When preachers talk about financial stewardship, their sermons almost inevitably lean toward tithing (i.e., giving money to the church). Being a good financial steward is much more than that, though. Stewardship is a worldview in which material gain is seen as a resource to honor the God-given responsibility of caring for your community and the world. It also can have several personal benefits.
It is easy to cling to the mindset that the money you earn at your job is yours to do with as you please. In some ways, this viewpoint makes sense. Of course, you should be paid a decent wage for the work you give up your time to do. Unfortunately, looking at earnings this way also makes it easy to fall into the traps of entitlement and selfishness if you're not careful. You may even find yourself thinking uncharitable thoughts about others who may not make as much as you do:
- "They are poor because they're lazy."
- "They must not manage money responsibly."
- "They don't deserve the things I deserve."
Alternatively, if you view your time, job and money as resources God has entrusted to you to steward, you are more likely to feel grateful for them rather than entitled to them. Since gratitude and judgment rarely coincide, it can also make you more compassionate to those less fortunate.
It's natural to make sure you have enough money to take care of all your family's needs and most of their wants before you look at the needs of others. Certainly, exhibiting virtues starts at home, and it's good to be generous with your family. If you often seem to run out of money before you are able to donate to your favorite causes, though, an adjustment of your financial philosophy and your budget may be a helpful step toward a broader practice of generosity.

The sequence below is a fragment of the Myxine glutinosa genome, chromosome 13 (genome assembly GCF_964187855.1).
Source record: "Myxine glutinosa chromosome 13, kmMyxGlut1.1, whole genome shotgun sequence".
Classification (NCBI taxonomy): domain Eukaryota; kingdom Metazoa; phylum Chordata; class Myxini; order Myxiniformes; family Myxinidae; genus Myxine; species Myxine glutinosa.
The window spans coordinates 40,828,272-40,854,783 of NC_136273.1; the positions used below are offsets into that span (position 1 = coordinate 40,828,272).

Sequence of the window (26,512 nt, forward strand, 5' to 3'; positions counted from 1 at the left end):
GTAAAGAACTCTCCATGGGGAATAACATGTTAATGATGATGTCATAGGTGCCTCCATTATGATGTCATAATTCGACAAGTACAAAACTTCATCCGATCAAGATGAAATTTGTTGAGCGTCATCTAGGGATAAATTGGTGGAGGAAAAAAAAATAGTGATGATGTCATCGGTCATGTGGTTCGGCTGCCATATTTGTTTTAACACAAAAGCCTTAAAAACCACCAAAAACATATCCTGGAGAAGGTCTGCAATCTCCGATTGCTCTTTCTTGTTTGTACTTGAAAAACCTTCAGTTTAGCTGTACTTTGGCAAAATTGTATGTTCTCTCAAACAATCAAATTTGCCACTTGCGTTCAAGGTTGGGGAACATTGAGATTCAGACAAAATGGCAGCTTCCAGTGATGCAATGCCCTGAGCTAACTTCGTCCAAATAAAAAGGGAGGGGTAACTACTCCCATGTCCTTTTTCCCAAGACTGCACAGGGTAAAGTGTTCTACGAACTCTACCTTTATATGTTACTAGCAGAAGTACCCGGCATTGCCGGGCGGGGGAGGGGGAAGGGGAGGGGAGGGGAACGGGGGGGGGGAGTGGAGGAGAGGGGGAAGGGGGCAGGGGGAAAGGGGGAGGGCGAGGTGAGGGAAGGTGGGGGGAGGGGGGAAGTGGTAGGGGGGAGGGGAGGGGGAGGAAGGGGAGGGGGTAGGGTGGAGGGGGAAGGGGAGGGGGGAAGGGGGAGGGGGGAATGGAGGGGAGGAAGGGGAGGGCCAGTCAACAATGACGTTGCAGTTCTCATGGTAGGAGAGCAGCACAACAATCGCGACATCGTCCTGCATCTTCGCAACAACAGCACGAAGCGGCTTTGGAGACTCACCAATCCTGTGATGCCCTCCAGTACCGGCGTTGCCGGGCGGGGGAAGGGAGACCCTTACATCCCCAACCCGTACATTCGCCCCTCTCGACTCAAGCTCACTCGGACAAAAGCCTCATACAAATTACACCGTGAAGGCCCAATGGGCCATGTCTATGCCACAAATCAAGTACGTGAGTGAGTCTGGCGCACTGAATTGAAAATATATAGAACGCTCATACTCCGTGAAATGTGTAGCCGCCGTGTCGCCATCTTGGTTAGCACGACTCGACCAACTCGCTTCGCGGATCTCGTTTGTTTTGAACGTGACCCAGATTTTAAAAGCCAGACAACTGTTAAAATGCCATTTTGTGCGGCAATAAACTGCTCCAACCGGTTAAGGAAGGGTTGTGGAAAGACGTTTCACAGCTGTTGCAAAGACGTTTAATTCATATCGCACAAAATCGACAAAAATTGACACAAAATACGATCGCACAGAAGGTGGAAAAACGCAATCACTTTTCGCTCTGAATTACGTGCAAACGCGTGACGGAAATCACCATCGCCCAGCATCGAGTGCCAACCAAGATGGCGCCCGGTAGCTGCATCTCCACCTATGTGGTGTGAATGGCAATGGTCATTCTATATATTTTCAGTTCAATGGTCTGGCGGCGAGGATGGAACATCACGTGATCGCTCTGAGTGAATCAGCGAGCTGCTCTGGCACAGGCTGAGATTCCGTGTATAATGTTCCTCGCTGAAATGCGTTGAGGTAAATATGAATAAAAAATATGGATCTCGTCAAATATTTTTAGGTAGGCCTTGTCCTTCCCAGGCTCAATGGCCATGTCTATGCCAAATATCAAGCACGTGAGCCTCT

Seeing the money in your bank account as a blessing from God naturally lends itself to looking for other people whom you can, in turn, bless with the abundance you've been given. If you are a member of a faith community, you may have to look no further than a fund your church has already set up to provide assistance to those in dire need. An organization with which you volunteer probably also welcomes financial donations. Find a way to discreetly leave an anonymous monetary gift for someone who is having a difficult time. Opportunities to make a big difference for what may seem like a small amount of money are numerous.
Managing money as a steward rather than owner is also a good way to ensure that you make more equitable choices. After all, if your boss puts you in charge of an expense account, you are likely to be careful that you not only get a good deal but also partner with reputable suppliers. Viewing money as a resource with which you are entrusted can inspire you to want to spend it wisely and ethically.
This doesn't mean you never get to have the joy of splurging. In fact, becoming mindful about how you steward money often feels better than shopping on autopilot. For example, it may be convenient to buy books online from a large corporation that perhaps doesn't treat its employees very well, but it's more fun to spend a Saturday afternoon browsing the local bookstore, supporting a small business owner who makes sure the employees get paid before taking a cut and puts aside books he or she knows your kids will love. Being a good steward reminds you to spend where the money is likely to do the most good.
Contrary to popular belief, stewardship isn't just about giving money to the church. It can change the whole way you view and spend money for the better.